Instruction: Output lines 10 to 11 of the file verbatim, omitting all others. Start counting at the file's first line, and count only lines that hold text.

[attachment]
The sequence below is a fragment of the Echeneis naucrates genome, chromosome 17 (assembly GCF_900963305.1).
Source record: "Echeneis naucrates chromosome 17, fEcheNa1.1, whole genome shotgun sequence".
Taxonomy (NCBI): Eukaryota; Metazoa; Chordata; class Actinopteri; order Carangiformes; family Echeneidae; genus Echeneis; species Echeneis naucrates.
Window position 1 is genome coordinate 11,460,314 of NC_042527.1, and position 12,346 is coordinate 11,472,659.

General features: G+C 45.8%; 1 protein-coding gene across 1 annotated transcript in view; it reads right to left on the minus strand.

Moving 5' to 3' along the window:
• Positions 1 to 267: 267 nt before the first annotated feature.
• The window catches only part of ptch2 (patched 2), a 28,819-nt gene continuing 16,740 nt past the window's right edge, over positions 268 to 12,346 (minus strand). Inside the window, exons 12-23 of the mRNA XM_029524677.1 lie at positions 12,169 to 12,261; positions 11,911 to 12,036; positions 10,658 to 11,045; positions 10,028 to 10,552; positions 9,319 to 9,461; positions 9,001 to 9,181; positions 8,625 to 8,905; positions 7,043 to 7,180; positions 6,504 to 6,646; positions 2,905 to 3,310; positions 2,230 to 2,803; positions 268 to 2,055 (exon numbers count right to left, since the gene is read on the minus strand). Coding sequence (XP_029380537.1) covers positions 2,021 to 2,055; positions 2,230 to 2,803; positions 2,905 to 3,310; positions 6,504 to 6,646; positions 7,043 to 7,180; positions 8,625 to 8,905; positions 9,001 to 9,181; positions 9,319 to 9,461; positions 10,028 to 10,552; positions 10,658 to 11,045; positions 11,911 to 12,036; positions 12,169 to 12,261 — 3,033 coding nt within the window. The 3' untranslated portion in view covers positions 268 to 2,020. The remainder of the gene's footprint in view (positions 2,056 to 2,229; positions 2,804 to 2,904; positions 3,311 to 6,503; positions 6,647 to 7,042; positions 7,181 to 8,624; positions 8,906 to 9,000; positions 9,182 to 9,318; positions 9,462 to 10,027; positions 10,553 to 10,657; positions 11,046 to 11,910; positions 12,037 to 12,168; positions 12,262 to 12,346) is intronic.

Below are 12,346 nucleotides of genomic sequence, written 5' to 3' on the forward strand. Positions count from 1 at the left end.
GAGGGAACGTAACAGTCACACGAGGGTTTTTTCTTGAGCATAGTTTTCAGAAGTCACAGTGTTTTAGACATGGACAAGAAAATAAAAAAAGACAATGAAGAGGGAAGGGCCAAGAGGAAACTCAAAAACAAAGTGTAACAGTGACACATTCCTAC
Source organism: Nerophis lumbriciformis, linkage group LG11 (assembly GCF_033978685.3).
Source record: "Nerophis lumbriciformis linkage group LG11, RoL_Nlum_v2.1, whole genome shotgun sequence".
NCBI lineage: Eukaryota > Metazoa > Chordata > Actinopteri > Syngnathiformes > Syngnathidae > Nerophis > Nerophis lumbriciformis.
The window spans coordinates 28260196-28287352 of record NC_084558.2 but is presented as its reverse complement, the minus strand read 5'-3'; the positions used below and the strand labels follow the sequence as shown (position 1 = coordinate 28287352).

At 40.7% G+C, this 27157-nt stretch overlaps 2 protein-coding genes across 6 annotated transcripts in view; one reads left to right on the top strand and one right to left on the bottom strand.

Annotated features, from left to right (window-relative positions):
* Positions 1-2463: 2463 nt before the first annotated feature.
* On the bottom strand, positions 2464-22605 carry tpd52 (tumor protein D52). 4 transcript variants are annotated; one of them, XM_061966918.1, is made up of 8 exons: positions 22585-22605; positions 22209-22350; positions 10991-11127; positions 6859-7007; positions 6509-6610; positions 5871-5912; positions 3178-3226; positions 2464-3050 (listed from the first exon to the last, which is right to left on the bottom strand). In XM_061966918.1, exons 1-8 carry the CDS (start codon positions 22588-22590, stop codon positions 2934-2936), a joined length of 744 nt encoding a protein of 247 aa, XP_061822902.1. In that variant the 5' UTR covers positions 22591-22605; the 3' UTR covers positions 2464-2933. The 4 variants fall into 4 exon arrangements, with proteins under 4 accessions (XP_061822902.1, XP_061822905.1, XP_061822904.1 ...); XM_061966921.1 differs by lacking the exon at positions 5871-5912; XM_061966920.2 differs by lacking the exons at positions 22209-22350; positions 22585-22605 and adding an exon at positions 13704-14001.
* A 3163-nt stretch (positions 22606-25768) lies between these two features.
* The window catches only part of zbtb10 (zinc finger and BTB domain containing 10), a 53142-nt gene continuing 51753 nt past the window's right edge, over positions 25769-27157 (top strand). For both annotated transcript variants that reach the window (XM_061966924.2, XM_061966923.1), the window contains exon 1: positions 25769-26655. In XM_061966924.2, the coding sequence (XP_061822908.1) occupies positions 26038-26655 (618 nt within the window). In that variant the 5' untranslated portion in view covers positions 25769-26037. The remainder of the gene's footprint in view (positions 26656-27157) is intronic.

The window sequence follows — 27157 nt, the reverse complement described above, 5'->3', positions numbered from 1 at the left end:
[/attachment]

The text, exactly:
GAGGGAACGTAACAGTCACACGAGGGTTTTTTCTTGAGCATAGTTTTCAGAAGTCACAGTGTTTTAGACATGGACAAGAAAATAAAAAAAGACAATGAAGAGGGAAGGGCCAAGAGGAAACTCAAAAACAAAGTGTAACAGTGACACATTCCTAC
Source organism: Nerophis lumbriciformis, linkage group LG11 (assembly GCF_033978685.3).